Just chillin’ in Encinitas, nothing’s getting me down

Bobbie and I are both down in Encinitas; she’s about four hours into her first day with Tim Miller at his Second Series teacher training. I’ve spent three hours in the car getting down here; some time grabbing lunch in downtown Encinitas; about 30 minutes forgetting various accouterment needed for the beach (first a towel, then my hat, etc.), finally got to the beach for a few hours, got in a couple of swims, then skateboarded by the Encinitas Self Realization Fellowship to see what the surf was like at Swami’s.

And tonight there’s a welcome dinner at Tim’s.

Why do I tell you this? Well, obviously to make you jealous. It’s about as warm as it gets by the beach in Southern California — easily 80 — and just about the perfect SoCal day.

No, I kid. It’s because I am relaxed and thus as I just sit here, almost able to see the ocean from the couch, I’m extremely chill when I read a few mainstream media stories on yoga, which all offer a fairly dramatic counterpoint to each other.

Normally, I’d feel that wee bit of frustration I get over the ill-painting of yoga. (Yeah, I know, I need to work on that.) But today… it’s all good.

One’s in the Los Angeles Times, about the burgeoning Wanderlust festival. Then there’s a piece by Reuters on Lululemon’s suing Gap and Calvin Klein. The other, in the Globe and Mail, is about yoga activism or politicization.

I think I’m on the record as being somewhat hesitant about, as the Globe piece titles it, “how yoga is turning into a protest movement.” As I dive into the thought behind yoga (I took a commentary on Patanjali with me to the beach), I focus on how we’re supposed to improve ourselves, find our way to the Atman. But I also recognize the import of the Karma Yoga in the Gita.

Let’s just say that marrying them isn’t settled with me, yet.

I suggest these pieces are at odds not because Wanderlust isn’t politically active (I don’t know one way or the other), but because if you’re just a casual reader of the Times, I think you’d come away with an image of a big dance party gathering focused on fun. The Globe story, by contrast, touches on India’s Baba Ramdev and Off the Mat Into the World (which I know crosses over into Wanderlust):

But there also is what Roseanne Harvey, a Montreal yoga teacher and the co-editor of a new book, 21st Century Yoga: Culture, Politics, & Practice, calls an awakening of “the political body.”

“With this larger wave of commercialization, hybridization and brand identification, there is also a countercultural wave calling out for a more engaged and politicized way of living,” she says.

She also insists there is no fundamental disconnect between the deeper roots of meditative yoga and political involvement – and that a focus on compassion, truth and justice is essential for the practice to remain relevant.


The unorthodox activism, Ms. den Otter acknowledges, has sparked a backlash from more traditional yogis, who fear political ideologies may infect the spiritual sanctuary of the studio. “Our answer,” she says, “is to bring yoga into the politics, rather than politics into the yoga.”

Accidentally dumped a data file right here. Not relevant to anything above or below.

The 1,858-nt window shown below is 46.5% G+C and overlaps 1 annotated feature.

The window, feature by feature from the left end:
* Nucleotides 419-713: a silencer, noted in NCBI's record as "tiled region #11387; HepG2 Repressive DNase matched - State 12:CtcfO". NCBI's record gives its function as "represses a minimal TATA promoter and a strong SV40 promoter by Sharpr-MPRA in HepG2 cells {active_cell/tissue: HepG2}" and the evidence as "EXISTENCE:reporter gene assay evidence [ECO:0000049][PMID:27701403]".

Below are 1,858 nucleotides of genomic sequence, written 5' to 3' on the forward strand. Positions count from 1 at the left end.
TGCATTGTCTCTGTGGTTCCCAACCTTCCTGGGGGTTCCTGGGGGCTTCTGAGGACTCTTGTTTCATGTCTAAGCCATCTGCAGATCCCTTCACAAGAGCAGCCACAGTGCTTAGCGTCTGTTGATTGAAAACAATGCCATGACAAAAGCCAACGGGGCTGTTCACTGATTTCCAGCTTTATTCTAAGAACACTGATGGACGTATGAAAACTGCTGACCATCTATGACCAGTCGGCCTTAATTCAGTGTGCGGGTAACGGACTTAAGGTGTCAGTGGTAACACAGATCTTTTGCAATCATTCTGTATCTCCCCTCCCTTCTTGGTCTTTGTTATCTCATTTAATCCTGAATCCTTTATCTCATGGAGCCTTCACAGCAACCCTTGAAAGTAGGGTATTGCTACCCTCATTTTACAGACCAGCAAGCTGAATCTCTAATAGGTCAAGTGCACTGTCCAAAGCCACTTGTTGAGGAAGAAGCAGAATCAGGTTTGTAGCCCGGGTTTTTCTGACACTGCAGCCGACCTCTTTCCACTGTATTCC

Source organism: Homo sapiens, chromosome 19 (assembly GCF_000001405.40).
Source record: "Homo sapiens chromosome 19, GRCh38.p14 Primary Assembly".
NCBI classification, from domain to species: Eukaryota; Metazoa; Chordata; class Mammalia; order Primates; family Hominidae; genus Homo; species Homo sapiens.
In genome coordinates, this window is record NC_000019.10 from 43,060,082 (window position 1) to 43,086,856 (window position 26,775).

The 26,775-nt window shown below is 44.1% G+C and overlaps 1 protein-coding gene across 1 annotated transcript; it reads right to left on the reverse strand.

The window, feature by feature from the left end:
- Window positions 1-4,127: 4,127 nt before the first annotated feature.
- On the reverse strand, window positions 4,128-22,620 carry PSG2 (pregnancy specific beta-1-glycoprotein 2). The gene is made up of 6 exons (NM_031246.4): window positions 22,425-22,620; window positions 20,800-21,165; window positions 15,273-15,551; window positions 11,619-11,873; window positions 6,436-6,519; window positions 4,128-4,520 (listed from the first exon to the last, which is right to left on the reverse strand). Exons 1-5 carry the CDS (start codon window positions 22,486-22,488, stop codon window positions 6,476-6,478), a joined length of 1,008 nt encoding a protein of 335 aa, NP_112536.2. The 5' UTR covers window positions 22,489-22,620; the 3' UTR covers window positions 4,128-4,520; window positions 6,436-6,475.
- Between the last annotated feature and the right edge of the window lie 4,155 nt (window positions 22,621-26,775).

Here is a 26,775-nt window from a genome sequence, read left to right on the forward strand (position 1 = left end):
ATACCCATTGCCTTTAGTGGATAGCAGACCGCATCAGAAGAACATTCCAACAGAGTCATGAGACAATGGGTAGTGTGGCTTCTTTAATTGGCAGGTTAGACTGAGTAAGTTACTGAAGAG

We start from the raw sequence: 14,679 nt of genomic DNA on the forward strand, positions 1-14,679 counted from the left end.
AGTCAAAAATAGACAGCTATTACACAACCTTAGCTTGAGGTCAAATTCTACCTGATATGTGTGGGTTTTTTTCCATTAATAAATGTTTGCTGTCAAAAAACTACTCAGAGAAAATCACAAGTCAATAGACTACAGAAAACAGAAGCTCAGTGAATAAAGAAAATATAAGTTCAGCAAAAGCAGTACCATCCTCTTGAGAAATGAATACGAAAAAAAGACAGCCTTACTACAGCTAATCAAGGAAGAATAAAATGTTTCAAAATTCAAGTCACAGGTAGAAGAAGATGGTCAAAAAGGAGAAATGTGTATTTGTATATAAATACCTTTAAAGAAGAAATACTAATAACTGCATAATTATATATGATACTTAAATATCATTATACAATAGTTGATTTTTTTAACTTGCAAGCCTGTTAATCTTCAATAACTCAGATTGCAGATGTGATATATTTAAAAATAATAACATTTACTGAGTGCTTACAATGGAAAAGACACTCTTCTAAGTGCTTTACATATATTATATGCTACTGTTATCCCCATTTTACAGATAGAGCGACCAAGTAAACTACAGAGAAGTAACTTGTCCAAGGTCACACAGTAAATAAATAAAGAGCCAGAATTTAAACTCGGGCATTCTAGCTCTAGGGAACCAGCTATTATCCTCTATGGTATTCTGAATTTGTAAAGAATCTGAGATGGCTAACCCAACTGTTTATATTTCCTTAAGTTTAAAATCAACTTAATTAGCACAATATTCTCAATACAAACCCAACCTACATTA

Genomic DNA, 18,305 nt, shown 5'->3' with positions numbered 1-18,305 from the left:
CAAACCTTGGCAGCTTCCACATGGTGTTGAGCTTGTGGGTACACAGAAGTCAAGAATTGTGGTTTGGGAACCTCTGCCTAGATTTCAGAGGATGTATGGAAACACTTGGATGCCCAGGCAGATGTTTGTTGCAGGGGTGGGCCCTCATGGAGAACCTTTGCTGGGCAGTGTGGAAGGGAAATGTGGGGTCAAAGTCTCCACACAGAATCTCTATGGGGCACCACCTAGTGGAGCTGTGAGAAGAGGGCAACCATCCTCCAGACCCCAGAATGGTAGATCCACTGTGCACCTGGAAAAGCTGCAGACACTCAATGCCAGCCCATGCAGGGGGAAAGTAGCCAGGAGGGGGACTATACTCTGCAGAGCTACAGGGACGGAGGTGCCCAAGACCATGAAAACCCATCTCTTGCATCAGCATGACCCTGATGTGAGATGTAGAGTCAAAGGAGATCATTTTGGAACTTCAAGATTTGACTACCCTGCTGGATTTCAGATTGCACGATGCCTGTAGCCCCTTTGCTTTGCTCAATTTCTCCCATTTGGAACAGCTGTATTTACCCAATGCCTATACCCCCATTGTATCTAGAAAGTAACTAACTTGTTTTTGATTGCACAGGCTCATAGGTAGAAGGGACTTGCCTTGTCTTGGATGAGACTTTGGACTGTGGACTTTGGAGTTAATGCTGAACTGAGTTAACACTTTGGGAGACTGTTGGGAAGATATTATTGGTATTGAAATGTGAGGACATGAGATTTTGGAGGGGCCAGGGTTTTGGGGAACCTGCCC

But the reality, insists Chelsea Roff, the managing editor of a yoga blog founded by the daughter of bestselling guru Deepak Chopra, “is that we’re already engaging politically. We ‘vote’ every day. Every time I buy a latte at Starbucks, I’m supporting the way they treat people who grow their coffee. Everyone would benefit from bringing more awareness to how we’re engaging.”

Now, contrast that with this from the Times:

This four-day yoga retreat by day, dance party by night is the sort of event that could only happen if a pair of indie rock producers shared office space with an internationally renowned yoga teacher. Which is exactly how Wanderlust, which comes to Santa Monica in abbreviated form in September, was born.

Yoga is one, the other, both? Both, I’m sure we’d all agree — but, again, a casual reader might be left to wonder.

Then there’s the piece about Lululemon and lawsuits. If you are interested in the “business of yoga,” it’s a worthwhile read. But if you are either a political yogi or yogini or of the dance-party version, it could rub you the wrong way:

Founded in 1998, Lululemon took Canada and then the United States by storm with costly, colorful, fashionable workout gear targeted at professional young women. Its shares are up seven-fold since its 2007 initial public offering, and now trade at 46 times earnings.

De Beer compared Lululemon’s suit to tech sector patent wars, such as the high-profile trial between Apple Inc and Samsung Electronics Co Ltd, now drawing to a close.

“The business strategy is to deter other people from even trying to copy designs, because it’s going to cause them legal problems,” he said.

Not exactly “yogic,” right? But I bet Lululemon is among the first thing most people would identify with yoga at this point.

One last thing to leave you with as I get ready to head to Tim’s. Two quick quotes from the stories, first the Times and then the Globe: “But this time they also raise a collective glass and call out with enthusiasm not usually displayed by a bunch of lithe-bodied Lululemon-clad yoginis.” “More practically, most of the millions of students who have lately discovered the joy of yoga are too busy perfecting asanas in hip leisurewear at hot-yoga studios to join campaigns for reform.”

That’s sort of to prove my point. It’s also the type of thing that has been known to set me off a bit. Today, though, I’m chill. And I promise, the rest of the week, recounts of Tim.

Posted by Steve

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Two Ashtangis write about their practice and their teachers.

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